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Journalists urged to take the lead in fight against teenage pregnancies

Journalists and Media houses have been called on to use their voice and influence in the societies to bring about change especially on Sexual and Reproductive Health Rights (SRHR).

In a training session held in Nairobi bringing together forty journalists from 20 counties across the country where cases of teenage pregnancies have been on the rise, Forum for African women educationalists (FAWE), a nongovernmental organization urged the journalists to ‘open the boxes’ of critical topics for public discussion.

Queenter Mbori, the lead media trainer for FAWE said that the media and journalists are trusted sources of information to the public and that they play a critical role in bringing sexual and reproductive health matters to the attention of people who can influence public health policies.

Mbori said that numerous surveys reveal that Sexual and Reproductive Heath Rights is either misunderstood, underreported, or misreported in the media while it is the role of the journalists to equip the public with accurate and timely information on these matters.

“Journalists are mediators, educators, monitors, from a watchdog perspective, and advocates. They owe it to the public to report on sexual and reproductive health rights not only accurately but to also offer solutions,” Mbori said.

“Journalists who produce accurate and timely reports about sexual and reproductive health issues can bring ‘taboo’ subjects out in the open so they can be discussed, monitor their government’s progress toward achieving stated goals, and hold government officials accountable to the public,” she added.

Victor Bwire, the Media Council of Kenya’s director for training said that there was a need for journalists in Kenya to do solution based reporting.

Bwire said that instead of assigning blames on who has failed, journalists need to go a step ahead and offer solutions in which policy makers, governments and law makers can pick to implement and close the gaps of the challenges that the country is facing.

On the issue of introducing sex education is schools, FAWE holds that it is better to do something and hope that it bears fruits than to do nothing as situation grows worse each day.

Sex education remains a sensitive subject in Kenya resulting in many young people lacking information because of lack of sex education. Various myths and misconceptions about sex cloud them. Others turn to the Internet or media for information and hardly to parents or teachers.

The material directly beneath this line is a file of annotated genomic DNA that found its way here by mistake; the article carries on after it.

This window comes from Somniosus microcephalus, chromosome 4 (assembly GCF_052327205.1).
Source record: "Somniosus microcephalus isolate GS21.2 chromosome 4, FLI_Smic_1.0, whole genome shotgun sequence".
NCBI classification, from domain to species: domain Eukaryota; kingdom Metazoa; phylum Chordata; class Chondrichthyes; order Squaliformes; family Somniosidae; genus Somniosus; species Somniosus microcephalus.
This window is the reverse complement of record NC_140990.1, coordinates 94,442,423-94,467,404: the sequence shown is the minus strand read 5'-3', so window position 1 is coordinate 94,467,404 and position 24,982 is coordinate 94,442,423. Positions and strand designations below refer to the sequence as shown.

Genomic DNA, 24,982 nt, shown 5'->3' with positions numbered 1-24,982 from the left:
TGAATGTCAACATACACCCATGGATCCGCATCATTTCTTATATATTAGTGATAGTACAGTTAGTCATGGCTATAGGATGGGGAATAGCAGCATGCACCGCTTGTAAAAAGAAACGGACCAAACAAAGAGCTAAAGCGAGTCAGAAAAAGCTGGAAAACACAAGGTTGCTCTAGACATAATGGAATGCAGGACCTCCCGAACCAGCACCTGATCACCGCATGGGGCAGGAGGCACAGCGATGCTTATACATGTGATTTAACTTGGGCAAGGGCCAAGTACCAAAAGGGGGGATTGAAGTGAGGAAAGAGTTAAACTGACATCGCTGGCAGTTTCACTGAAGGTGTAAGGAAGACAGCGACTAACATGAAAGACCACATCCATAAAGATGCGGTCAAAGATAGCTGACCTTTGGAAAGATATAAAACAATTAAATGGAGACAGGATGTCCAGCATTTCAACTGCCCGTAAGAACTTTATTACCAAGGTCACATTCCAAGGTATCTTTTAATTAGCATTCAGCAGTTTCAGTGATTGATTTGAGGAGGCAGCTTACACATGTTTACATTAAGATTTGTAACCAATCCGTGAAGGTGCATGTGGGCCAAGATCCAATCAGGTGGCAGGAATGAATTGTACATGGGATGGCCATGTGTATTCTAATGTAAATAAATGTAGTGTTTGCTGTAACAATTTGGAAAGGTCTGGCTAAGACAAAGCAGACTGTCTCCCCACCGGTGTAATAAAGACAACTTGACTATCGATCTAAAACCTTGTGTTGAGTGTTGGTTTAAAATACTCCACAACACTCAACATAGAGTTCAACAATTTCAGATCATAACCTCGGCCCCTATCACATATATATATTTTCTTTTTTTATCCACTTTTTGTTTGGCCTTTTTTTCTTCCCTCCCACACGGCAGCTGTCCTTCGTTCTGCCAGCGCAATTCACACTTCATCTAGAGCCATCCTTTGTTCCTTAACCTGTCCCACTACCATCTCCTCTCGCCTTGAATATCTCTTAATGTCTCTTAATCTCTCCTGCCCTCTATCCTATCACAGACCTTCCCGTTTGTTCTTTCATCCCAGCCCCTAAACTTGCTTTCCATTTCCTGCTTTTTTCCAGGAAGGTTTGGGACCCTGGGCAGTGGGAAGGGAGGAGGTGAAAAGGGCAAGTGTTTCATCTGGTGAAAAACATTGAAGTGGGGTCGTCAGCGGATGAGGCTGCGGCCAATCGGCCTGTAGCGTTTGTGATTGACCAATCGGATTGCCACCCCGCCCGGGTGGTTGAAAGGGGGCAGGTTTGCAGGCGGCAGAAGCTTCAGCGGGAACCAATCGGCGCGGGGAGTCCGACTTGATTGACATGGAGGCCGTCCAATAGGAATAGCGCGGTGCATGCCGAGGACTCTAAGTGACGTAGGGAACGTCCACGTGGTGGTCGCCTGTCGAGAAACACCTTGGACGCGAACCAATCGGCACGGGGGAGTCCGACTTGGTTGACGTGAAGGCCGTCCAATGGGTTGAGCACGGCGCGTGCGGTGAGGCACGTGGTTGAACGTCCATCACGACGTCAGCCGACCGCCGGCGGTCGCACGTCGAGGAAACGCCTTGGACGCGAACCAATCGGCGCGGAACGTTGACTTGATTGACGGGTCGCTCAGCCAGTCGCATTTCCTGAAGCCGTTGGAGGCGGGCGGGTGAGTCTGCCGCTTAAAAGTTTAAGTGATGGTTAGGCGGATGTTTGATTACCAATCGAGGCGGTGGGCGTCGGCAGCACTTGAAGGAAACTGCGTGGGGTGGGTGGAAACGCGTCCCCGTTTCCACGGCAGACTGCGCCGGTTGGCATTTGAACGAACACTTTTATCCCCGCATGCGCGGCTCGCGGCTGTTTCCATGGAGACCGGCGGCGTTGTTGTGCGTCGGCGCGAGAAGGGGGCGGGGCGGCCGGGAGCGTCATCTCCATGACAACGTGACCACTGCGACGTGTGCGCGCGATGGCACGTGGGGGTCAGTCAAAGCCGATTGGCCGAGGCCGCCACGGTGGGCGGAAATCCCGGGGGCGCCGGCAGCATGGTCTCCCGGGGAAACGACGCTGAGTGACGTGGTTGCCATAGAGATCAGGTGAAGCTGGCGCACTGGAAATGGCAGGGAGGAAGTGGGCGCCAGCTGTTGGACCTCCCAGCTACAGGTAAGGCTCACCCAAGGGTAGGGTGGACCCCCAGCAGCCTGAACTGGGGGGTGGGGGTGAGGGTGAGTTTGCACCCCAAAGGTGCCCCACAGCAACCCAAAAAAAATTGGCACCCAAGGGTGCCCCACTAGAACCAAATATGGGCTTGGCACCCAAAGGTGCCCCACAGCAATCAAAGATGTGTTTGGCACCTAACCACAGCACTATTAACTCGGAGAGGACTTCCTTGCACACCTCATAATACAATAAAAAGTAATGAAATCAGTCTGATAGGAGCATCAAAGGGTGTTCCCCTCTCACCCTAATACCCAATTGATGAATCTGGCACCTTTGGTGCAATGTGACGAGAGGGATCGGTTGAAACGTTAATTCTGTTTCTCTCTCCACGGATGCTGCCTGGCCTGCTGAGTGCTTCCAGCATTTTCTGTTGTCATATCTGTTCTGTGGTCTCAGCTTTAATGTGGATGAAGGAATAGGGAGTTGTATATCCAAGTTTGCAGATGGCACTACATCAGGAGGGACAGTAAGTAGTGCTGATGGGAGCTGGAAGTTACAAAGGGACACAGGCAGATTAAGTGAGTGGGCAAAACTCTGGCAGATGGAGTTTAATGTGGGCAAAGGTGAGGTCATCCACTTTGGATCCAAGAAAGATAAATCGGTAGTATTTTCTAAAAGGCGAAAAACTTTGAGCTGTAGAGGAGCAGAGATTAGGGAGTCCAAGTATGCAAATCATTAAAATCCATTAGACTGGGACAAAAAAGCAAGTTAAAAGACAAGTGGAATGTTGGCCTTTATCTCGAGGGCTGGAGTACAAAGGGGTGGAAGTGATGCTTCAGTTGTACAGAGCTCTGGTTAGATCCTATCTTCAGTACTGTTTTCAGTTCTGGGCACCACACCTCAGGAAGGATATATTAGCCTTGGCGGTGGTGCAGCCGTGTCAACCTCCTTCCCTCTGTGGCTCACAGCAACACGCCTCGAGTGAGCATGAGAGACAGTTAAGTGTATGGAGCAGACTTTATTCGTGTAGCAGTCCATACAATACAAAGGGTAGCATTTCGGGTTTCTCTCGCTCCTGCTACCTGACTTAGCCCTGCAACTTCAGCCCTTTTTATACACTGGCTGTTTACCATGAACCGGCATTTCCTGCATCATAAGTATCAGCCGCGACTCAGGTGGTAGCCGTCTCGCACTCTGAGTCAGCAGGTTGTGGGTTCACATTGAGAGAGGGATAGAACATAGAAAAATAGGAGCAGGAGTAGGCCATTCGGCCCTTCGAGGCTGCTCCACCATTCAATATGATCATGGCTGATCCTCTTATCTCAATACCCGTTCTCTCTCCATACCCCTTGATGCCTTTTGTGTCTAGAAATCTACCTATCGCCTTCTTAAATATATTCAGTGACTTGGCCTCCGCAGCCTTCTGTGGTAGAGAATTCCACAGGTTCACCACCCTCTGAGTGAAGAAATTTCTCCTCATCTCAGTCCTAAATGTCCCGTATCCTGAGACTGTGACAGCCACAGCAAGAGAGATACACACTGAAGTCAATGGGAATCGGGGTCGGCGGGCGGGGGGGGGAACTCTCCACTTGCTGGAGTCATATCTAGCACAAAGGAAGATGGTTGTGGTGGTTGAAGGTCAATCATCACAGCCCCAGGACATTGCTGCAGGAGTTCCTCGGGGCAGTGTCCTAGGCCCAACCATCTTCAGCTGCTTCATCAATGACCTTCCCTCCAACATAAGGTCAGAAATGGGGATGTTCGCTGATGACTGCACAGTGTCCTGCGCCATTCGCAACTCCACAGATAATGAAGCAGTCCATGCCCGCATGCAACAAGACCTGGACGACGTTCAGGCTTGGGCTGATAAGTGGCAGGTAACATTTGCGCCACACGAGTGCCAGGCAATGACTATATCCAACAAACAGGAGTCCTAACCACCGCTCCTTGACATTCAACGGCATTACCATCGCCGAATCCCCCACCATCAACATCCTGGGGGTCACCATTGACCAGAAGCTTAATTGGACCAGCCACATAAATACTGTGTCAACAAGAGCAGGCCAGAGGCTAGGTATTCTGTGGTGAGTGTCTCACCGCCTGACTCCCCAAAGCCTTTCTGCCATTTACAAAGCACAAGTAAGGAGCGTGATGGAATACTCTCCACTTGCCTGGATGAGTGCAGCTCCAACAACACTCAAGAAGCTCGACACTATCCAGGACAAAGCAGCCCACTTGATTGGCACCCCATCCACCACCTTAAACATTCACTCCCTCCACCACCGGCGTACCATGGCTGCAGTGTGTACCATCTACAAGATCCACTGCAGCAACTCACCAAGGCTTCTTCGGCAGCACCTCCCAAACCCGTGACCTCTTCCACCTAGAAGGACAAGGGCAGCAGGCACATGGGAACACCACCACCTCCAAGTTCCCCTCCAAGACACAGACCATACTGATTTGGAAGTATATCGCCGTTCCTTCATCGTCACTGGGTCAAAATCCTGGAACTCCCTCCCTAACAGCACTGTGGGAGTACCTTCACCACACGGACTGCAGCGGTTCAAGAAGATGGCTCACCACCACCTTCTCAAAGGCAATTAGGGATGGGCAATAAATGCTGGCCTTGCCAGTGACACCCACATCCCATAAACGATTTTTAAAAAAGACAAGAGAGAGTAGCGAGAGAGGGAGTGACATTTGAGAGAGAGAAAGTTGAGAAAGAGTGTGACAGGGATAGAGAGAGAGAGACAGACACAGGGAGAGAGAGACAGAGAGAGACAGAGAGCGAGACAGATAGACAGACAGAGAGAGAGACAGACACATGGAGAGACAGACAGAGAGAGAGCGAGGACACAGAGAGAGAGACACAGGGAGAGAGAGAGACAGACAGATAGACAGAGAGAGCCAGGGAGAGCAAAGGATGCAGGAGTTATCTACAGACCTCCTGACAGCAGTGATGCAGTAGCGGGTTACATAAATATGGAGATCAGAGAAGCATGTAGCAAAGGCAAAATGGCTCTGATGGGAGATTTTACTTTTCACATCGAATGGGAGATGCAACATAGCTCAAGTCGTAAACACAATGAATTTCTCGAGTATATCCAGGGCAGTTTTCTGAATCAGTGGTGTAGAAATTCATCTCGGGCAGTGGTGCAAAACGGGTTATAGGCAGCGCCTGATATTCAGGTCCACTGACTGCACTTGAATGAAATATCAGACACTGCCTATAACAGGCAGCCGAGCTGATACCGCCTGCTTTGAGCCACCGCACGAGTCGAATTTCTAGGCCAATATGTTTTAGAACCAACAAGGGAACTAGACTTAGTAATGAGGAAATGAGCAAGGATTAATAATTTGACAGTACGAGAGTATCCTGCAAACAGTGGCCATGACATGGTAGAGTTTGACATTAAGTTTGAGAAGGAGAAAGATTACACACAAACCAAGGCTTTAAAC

Sex education will largely reduce cases of HIV/AIDs, STIs, teenage pregnancies and unsafe abortions. Adolescents will learn how to make informed decisions. The teachings should therefore take place both at home and school. Parents should be open and bold to speak to their children about sexuality. Sex education should be mandatory for children in primary and secondary schools so that children grow up understanding their sexuality.

According to Kenya Demographic and health survey report 2023, teenage pregnancies in the country now stand at 14.8 percent and the government hopes to reduce them to zero by 2030.

A report by the National Council for Population Development (NCPD) released in 2021 noted that teen pregnancies are strongly linked to poverty with low income levels associated with higher teen birth rates.

A total of 110,821 pregnancies were recorded among adolescents aged between the ages of 10 to 19 in the first five months of 2023 according to data from the Kenya Health Information Systems.

6,110 of these cases were among adolescents aged between 10 to 14 years while another 104,711 were between the ages of 15 and 19.

This is almost half of what was recorded in 2022 which stood at 260,734. The pregnancies were 316,187 in 2021 and 331,549 in 2020.

From the data, Meru County had the highest proportion of adolescent pregnancies between the ages of 10-19 years in the country between January to May at 26 per cent.

Narok had the second highest proportion at 25 per cent, followed by Tana River with 24 per cent, Samburu with 24 per cent, West Pokot at 24 per cent, Homa Bay and Kisii with 22 per cent with while Kitui, Bungoma, Kericho, Bomet, Kakamega, Tharak Nithi, Nandi and Busia had 21 per cent each.

Baringo and Embu had 18 per cent each, Kwale, Machakos and Kajiado with 17 per cent each while Kisumu, Isiolo, Garissa, Laikipia, Taita Taveta and Makueni had 16 per cent each.

By Erick Kyalo

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